Angie Jardine 6 years ago from Cornwall, land of the eternally youthful mind ...

    I wonder if your earthquake was caused by a tectonic shift that my grand-daughter and her class mates felt down on Sint Maarten in the Caribbean? They have just had Irene blowing through ... what on earth is going on over at yours, Jeannie?!

    Good hub - though hiding under things inside waiting to be buried if the building comes down does seem very counter-intuitive to me. It just seems much more natural to get out into open spaces and keep dodging.

  • nycgrl profile image

    nycgrl 6 years ago from New York

    Was felt up here in NYC too! I was in my boss's office and it was weird, we looked at each other at first as we saw stuff shaking then people in the office yelled earthquake and everything kept shaking for about 30 seconds to 1 minute then just stopped. But people out on lunch break or outside smoking didn't feel a thing! It was weird but also so quick that it really didn't register. And yea the east coast is completely as unprepared for an earthquake as Los Angles would be for a snow storm, we NEVER get them. Yes we have hurricane evacuations (gonna need those this weekend for Irene) and know what to do for snow storms but a freakin earthquake? any bigger and NYC would have come toppling down with all skyscrapers destroying everything and everyone...super scary. No idea how west coasters live with this day in and day out, a snow storm or hurricane is so much easier to deal with and once they are over, there are no after shocks! Good for you for being smart and writing a hub about it :-)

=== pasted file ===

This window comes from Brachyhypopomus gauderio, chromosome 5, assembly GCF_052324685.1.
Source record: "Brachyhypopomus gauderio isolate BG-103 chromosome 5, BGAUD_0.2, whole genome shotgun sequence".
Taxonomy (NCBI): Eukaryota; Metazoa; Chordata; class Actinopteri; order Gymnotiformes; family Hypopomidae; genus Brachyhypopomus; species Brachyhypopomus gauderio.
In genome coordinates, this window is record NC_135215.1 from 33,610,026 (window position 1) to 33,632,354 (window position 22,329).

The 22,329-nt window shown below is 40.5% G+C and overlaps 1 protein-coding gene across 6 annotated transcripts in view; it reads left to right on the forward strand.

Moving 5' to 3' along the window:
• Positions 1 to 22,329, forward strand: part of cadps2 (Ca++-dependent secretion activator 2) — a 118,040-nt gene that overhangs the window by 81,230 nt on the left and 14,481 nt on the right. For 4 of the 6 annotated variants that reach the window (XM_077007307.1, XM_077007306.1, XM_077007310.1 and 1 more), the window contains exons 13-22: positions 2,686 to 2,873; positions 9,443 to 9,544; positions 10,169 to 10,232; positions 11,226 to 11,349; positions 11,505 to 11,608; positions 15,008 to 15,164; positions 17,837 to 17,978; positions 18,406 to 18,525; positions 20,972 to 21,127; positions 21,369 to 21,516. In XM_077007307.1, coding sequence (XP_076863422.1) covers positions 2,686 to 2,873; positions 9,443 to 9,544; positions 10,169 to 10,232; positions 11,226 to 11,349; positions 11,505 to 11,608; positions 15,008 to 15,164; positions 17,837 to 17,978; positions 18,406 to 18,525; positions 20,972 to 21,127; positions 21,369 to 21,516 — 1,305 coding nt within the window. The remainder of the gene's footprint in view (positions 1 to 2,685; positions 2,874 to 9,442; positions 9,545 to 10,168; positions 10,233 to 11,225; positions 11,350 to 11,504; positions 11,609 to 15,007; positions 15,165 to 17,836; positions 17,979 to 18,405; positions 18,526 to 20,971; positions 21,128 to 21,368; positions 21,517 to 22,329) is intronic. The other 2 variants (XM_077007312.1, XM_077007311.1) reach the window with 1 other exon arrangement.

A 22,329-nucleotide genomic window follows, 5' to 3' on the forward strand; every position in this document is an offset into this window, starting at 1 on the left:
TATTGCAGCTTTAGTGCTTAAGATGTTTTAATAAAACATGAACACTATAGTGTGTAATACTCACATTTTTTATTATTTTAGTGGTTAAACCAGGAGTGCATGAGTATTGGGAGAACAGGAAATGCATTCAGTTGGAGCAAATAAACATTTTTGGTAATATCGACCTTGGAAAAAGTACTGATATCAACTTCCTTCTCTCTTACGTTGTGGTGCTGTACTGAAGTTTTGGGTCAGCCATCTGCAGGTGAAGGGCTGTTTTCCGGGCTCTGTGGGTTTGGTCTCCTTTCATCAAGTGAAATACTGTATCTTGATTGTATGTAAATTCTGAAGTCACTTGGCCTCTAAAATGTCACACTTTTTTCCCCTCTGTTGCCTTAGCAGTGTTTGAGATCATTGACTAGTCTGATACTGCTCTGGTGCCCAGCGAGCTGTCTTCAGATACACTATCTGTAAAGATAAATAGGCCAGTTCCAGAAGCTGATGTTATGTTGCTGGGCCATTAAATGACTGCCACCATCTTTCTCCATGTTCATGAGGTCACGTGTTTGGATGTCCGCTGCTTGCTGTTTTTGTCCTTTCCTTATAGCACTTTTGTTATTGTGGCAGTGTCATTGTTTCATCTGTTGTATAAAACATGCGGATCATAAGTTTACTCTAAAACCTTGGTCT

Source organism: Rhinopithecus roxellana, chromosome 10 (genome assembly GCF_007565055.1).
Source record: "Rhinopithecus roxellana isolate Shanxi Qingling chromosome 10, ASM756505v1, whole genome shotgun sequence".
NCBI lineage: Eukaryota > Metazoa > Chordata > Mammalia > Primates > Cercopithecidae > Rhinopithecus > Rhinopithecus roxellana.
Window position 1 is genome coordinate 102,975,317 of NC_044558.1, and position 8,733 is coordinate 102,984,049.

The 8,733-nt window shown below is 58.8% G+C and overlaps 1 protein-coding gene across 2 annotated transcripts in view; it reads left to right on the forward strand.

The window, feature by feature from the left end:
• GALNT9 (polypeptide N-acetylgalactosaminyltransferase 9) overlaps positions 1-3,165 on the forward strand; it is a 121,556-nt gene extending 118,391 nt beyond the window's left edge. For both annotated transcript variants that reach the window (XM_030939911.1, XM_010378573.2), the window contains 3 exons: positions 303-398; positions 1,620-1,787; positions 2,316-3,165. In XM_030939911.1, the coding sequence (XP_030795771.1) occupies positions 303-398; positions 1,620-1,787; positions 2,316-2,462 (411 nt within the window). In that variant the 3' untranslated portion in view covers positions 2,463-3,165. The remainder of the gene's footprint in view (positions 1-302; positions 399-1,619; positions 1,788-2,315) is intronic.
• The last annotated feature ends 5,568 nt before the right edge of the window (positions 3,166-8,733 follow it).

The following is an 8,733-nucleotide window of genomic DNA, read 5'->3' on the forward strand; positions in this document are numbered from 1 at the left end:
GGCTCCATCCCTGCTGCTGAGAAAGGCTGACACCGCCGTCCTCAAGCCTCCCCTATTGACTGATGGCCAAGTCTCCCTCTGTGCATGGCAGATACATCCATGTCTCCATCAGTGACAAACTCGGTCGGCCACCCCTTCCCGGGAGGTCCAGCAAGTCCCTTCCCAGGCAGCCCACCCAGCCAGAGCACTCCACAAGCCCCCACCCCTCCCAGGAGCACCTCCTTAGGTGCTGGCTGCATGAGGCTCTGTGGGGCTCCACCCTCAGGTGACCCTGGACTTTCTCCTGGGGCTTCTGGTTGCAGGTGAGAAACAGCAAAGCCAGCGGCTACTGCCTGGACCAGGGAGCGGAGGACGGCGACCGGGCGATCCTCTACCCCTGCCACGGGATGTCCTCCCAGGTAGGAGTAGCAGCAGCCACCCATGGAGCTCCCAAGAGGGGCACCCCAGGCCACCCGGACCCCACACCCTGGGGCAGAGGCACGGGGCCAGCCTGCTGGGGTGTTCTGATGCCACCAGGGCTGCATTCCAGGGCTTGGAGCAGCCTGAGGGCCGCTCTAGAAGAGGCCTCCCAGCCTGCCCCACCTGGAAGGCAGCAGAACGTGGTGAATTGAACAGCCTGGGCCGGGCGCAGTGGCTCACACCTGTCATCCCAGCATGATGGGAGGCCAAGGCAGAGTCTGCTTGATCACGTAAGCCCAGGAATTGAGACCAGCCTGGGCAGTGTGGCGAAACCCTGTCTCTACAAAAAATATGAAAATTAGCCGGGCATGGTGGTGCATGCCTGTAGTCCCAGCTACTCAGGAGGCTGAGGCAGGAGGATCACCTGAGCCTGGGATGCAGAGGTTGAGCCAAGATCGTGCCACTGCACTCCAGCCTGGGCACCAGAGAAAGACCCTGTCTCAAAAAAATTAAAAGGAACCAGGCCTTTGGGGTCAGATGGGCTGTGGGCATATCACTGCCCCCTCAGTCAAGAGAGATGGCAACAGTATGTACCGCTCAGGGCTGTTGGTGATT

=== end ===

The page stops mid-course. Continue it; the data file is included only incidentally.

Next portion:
• Jeannieinabottle profile image

    Jeannie InABottle 6 years ago from Baltimore, MD

    Blond Logic - I've never had an earthquake drill before. We just don't have earthquakes around here... it was crazy. We get hurricanes and tornados instead. As a matter of fact, Hurricane Irene is set to visit us this weekend. It is getting kinda scary around here!

    homesteadbound - While it was happening, I was more amazed than anything else. I just kept saying, "This is an earthquake. A real earthquake." I just don't want it to come back. That would be scary.

    Thank you both for your comments!

  • homesteadbound profile image

    Cindy Murdoch 6 years ago from Texas

    I have never been in an earthquake, but I can't help but imagine that when the ground that is supposed to be stationary starts moving --- that would be scary. It's good to hear that you weren't hurt!

  • Blond Logic profile image

    Mary Wickison 6 years ago from Brazil

    Earthquakes are scary, I don't care how tough you are. I am a Californian and I have been in several. When I was in school we use to have earthquake drills. It was just as you said, they had us get under our desks and curl into a ball.

    Glad to know you are okay.

  • Jeannieinabottle profile image

    Jeannie InABottle 6 years ago from Baltimore, MD

    Thank all of you for your comments. It has certainly been a crazy day. From now on, I am not running for the exit if I can still feel some tremors. I was one of the last people to leave anyway. It is true, this helps you remember what is important. Suddenly, our meeting did not seem important anymore. Also, I am just starting to hear about the earthquake in Colorado. What a crazy day! I am so relieved to hear there are no serious injuries from all this.

  • tlpoague profile image

    Tammy 6 years ago from USA

    I am glad to hear that you are ok. I just read this morning that one hit in Colorado. Must be the day for earthquakes. Keep us posted! Thanks!

  • RTalloni profile image

    RTalloni 6 years ago from the short journey

    This should generate some interesting comments! Thanks for your first-hand account and initial thoughts.

    All these things can work to help us consider what's important in life, as well as what's wise in the immediate situations.

  • ThePracticalMommy profile image

    Marissa 6 years ago from United States

    Crazy, right? I felt it here in Pa. Here they had everyone evacuate the buildings, which I see is against what FEMA encourages. We have pretty old buildings and mines beneath us, so a random earthquake is scary! Glad you are okay, and thanks for sharing your experience.